Abu Dhabi Fund for Development (ADFD) has confirmed its provision of financing for a $18m solar park in Sierra Leone’s capital Freetown, with the body agreeing to provide $9m of the total cost in the form of a long-term, low-interest loan, as well as to directly monitor the project.
The projects was selected by the Abu Dhabi-based International Renewable Energy Agency (IRENA) and ADFD as part of pledge by the latter to provide loans worth $350m for renewable energy projects within a scheduled seven-year cycle of loans, each worth $50m.
Sierra Leons’s solar park will be completed within 21 months and will generate sufficient power for some 3,000 households in Freetown and its suburbs. It will be constructed along the Toke-Lumley highway also partially financed to the tune of $5.4m in 2011 by ADFD.
“In order to successfully guarantee economic inclusion we need to meet the required energy generation and achieve a power mix,” said Kaifala Marah, minister for finance and planning. “This will be a flagship project not only for us, but for the whole region of West Africa.”
The contract for the engineering, procurement and construction of the project has been secured by the Sharjah, UAE-based Mulk Oasis Gulf Investment, while a separate partnership will see Abu Dhabi’s Masdar PV manufacture the photo-voltaic solar panels for the project.
Sierra Leone has an overall installed energy capacity of 96MW that falls far short of its estimated 500MW demand, but the government is targeting 25% renewable use by 2015, and is considering every option pursues domestic energy demand and a suitable climate for foreign investment.
“We believe in the importance of encouraging investment in renewable energy and that’s why we launched this initiative,” added Mohammed Saif Al Suwaidi, ADFD’s director general. “We hope to be a strong contributor to sustainable development through loans and grants.”
At present, Sierra Leone’s economy heavily depends on mining, and the country ranked 142nd out of 189 countries in the World Bank’s ‘Doing Business’ index, in which power supply dampened the country’s otherwise positive ranking for investor protection and credit access.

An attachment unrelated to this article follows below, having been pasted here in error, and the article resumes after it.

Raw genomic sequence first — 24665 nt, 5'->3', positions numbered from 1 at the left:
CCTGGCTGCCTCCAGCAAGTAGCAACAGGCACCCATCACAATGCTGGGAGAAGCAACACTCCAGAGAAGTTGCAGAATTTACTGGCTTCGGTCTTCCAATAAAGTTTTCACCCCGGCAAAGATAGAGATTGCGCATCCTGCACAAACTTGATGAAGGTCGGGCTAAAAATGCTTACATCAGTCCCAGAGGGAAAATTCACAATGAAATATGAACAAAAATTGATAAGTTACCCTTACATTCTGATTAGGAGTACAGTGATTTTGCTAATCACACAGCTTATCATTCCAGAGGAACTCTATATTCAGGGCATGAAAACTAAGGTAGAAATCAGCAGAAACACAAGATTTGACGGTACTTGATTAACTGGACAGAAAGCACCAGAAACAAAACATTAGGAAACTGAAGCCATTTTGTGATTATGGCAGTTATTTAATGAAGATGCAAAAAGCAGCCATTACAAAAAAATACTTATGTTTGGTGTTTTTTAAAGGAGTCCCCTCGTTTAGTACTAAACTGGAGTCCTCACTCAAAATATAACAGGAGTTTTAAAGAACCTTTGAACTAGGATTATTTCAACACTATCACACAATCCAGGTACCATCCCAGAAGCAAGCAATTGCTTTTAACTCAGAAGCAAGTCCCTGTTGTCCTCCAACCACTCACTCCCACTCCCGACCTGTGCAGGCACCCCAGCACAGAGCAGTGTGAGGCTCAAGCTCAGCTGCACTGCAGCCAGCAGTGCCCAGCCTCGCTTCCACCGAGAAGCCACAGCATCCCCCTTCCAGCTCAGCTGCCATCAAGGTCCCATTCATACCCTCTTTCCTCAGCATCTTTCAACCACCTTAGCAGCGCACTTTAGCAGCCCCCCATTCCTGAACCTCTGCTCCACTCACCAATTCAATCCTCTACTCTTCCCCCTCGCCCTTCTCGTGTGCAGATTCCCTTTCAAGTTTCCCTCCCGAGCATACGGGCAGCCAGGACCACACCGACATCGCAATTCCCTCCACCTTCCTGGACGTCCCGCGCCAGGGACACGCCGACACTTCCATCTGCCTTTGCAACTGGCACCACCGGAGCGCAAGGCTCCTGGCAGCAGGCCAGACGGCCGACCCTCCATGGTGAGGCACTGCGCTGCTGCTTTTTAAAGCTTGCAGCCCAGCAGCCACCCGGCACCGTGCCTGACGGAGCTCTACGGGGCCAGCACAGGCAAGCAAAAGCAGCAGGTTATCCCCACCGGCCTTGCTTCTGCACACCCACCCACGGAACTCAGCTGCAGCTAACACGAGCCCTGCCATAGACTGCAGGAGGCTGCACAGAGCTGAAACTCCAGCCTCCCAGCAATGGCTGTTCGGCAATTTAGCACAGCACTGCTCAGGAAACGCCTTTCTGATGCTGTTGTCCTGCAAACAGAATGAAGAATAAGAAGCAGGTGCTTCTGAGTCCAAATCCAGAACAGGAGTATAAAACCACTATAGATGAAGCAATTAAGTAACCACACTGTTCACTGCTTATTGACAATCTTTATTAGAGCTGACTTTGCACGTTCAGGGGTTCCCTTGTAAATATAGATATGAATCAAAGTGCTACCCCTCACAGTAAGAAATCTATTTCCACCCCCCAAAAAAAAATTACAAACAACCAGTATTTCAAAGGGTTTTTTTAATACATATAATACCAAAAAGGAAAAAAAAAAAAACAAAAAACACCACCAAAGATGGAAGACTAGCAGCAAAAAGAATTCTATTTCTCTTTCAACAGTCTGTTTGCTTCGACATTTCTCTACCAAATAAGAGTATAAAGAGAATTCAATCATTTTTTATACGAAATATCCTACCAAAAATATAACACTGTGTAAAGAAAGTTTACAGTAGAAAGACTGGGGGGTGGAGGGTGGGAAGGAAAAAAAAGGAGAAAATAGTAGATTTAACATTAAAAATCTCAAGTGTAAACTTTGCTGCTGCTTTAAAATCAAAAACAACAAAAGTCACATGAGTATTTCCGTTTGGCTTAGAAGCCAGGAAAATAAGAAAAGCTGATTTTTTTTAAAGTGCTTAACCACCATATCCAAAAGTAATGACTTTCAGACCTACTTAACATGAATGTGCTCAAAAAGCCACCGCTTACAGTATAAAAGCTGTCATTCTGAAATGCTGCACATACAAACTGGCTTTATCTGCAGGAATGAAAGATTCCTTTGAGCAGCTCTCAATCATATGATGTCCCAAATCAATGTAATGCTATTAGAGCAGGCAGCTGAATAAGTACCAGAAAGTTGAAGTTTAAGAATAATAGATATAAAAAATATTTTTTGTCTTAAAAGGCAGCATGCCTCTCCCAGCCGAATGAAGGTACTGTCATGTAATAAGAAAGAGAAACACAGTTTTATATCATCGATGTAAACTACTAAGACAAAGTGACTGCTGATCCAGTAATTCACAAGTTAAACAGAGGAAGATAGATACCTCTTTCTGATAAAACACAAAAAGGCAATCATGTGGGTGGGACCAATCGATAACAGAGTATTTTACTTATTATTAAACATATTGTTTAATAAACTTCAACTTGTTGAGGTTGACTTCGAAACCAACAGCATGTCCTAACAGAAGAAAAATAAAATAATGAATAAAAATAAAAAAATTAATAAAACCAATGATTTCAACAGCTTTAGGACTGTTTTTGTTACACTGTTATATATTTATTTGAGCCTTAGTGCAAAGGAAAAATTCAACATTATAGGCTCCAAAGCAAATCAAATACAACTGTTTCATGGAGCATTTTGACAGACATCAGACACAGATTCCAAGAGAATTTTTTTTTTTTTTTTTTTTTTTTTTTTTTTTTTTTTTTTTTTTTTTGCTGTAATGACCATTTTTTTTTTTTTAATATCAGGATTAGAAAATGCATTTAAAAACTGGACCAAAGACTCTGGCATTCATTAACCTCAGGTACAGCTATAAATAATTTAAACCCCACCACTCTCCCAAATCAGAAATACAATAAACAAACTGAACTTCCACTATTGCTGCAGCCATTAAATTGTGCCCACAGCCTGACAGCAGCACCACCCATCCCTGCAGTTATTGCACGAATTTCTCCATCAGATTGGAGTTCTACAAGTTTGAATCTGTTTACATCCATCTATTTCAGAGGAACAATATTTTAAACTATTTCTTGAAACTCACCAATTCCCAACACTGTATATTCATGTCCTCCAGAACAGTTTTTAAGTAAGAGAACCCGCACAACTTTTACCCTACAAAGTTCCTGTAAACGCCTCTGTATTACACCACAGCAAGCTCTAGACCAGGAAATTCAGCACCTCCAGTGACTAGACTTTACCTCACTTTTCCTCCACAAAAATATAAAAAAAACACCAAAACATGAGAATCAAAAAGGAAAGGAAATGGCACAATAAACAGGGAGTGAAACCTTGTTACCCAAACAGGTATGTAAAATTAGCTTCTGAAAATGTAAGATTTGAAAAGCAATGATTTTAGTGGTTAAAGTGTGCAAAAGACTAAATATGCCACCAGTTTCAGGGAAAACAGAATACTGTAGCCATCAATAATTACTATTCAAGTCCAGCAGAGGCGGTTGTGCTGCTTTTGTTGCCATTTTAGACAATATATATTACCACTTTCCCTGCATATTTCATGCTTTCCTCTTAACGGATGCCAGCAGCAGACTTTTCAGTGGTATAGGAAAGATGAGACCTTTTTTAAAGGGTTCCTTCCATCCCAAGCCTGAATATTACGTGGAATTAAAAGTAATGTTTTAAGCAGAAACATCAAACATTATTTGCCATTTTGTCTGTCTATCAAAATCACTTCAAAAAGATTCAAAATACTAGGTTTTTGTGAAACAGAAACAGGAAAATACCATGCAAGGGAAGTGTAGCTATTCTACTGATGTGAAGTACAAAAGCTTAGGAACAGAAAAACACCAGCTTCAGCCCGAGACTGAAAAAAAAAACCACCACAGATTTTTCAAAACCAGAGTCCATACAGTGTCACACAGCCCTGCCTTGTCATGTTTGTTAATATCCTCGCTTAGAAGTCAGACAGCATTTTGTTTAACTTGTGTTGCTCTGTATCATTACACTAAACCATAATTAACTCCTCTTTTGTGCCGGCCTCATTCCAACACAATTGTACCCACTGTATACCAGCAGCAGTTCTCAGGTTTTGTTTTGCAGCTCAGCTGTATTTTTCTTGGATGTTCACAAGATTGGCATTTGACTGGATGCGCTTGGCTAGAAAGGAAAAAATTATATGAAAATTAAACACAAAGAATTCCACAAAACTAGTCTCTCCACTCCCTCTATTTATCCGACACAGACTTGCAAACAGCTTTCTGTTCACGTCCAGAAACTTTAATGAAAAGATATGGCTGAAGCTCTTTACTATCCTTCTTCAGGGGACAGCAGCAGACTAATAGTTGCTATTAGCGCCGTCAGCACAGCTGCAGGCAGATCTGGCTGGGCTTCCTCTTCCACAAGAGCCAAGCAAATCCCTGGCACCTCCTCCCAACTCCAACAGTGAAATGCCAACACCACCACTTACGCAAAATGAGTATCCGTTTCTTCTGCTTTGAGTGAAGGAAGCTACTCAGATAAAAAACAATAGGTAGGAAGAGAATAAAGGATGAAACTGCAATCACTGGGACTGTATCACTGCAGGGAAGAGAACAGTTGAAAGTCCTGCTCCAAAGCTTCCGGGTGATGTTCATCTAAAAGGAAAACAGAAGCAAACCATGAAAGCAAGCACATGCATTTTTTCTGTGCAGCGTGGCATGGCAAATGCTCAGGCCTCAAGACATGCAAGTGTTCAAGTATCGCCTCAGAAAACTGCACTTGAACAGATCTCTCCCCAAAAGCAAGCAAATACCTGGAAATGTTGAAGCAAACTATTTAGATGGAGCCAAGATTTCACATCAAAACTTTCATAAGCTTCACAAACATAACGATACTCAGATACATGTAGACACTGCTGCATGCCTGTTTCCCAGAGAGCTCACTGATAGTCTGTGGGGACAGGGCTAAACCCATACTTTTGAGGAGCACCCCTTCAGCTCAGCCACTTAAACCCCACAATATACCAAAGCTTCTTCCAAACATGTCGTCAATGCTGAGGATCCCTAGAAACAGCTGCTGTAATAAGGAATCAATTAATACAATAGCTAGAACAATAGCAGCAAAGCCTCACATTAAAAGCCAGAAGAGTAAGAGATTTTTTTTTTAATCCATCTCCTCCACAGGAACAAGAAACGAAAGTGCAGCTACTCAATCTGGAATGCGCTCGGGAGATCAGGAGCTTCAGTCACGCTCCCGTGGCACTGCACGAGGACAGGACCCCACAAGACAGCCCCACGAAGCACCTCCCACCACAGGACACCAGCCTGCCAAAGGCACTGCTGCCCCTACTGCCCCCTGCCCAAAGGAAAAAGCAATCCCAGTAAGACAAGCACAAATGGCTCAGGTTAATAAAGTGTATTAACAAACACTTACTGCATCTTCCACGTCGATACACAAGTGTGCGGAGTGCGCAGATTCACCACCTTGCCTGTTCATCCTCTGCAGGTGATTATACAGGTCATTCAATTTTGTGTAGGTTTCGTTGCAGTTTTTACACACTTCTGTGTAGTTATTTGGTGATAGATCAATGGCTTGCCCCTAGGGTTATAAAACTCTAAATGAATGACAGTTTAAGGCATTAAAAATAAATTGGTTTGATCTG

ADFD also signed a $5m loan agreement in May with Mauritania, for the construction of wind farms in four coastal towns that will provide over 270kW in wind power capacity, while bringing the total of loans extended by the fund to the West African country up to $80m, and Abu Dhabi recently held talks on further cooperation.
In 2013, the body signed a further $10m loan agreement with Kenya to finance an electrification project in rural areas aimed at establishing a distribution network to 591 commercial centres and 35,000 homes, and further agreements also were signed with both Guinea and Mali.
As an organisation, ADFD was established in 1971 as a vehicle to manage the UAE’s humanitarian affairs, and is currently chaired by Sheikh Mansour Bin Zayed Al Nahyan. Since its inception, the Abu Dhabi body has facilitated $4bn in loans and $3.65bn in grants.
In related news, May also witnessed a Saudi-Canadian solar JV between the Fawaz Alhokair Group and Toronto’s SkyPower Global sign a $5bn photovoltaic project with Nigeria’s federal and Delta State Government departments to develop a 3,000MW solar project.